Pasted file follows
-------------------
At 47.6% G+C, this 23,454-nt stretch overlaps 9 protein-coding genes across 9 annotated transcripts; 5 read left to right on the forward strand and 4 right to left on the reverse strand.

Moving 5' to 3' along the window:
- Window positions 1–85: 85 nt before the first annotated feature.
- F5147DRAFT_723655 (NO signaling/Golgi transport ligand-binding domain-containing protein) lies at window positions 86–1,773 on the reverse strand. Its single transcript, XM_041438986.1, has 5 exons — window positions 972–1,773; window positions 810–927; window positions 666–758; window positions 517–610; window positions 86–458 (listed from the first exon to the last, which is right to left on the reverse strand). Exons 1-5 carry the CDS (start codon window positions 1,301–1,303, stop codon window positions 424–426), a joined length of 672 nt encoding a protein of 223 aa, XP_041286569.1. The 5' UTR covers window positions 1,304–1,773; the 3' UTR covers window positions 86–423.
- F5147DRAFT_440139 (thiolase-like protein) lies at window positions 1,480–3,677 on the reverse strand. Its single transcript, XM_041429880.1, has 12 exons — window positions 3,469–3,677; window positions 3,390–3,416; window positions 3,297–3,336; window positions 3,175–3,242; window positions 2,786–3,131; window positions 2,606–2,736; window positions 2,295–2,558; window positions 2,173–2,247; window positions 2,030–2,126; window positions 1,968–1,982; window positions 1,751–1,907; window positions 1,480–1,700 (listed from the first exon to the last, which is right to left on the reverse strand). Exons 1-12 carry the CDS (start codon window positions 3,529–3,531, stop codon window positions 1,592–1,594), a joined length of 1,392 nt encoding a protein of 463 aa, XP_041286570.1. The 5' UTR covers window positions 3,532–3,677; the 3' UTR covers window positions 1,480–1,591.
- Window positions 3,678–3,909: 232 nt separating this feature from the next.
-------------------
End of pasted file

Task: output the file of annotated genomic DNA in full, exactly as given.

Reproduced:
At 47.6% G+C, this 23,454-nt stretch overlaps 9 protein-coding genes across 9 annotated transcripts; 5 read left to right on the forward strand and 4 right to left on the reverse strand.

Moving 5' to 3' along the window:
- Window positions 1–85: 85 nt before the first annotated feature.
- F5147DRAFT_723655 (NO signaling/Golgi transport ligand-binding domain-containing protein) lies at window positions 86–1,773 on the reverse strand. Its single transcript, XM_041438986.1, has 5 exons — window positions 972–1,773; window positions 810–927; window positions 666–758; window positions 517–610; window positions 86–458 (listed from the first exon to the last, which is right to left on the reverse strand). Exons 1-5 carry the CDS (start codon window positions 1,301–1,303, stop codon window positions 424–426), a joined length of 672 nt encoding a protein of 223 aa, XP_041286569.1. The 5' UTR covers window positions 1,304–1,773; the 3' UTR covers window positions 86–423.
- F5147DRAFT_440139 (thiolase-like protein) lies at window positions 1,480–3,677 on the reverse strand. Its single transcript, XM_041429880.1, has 12 exons — window positions 3,469–3,677; window positions 3,390–3,416; window positions 3,297–3,336; window positions 3,175–3,242; window positions 2,786–3,131; window positions 2,606–2,736; window positions 2,295–2,558; window positions 2,173–2,247; window positions 2,030–2,126; window positions 1,968–1,982; window positions 1,751–1,907; window positions 1,480–1,700 (listed from the first exon to the last, which is right to left on the reverse strand). Exons 1-12 carry the CDS (start codon window positions 3,529–3,531, stop codon window positions 1,592–1,594), a joined length of 1,392 nt encoding a protein of 463 aa, XP_041286570.1. The 5' UTR covers window positions 3,532–3,677; the 3' UTR covers window positions 1,480–1,591.
- Window positions 3,678–3,909: 232 nt separating this feature from the next.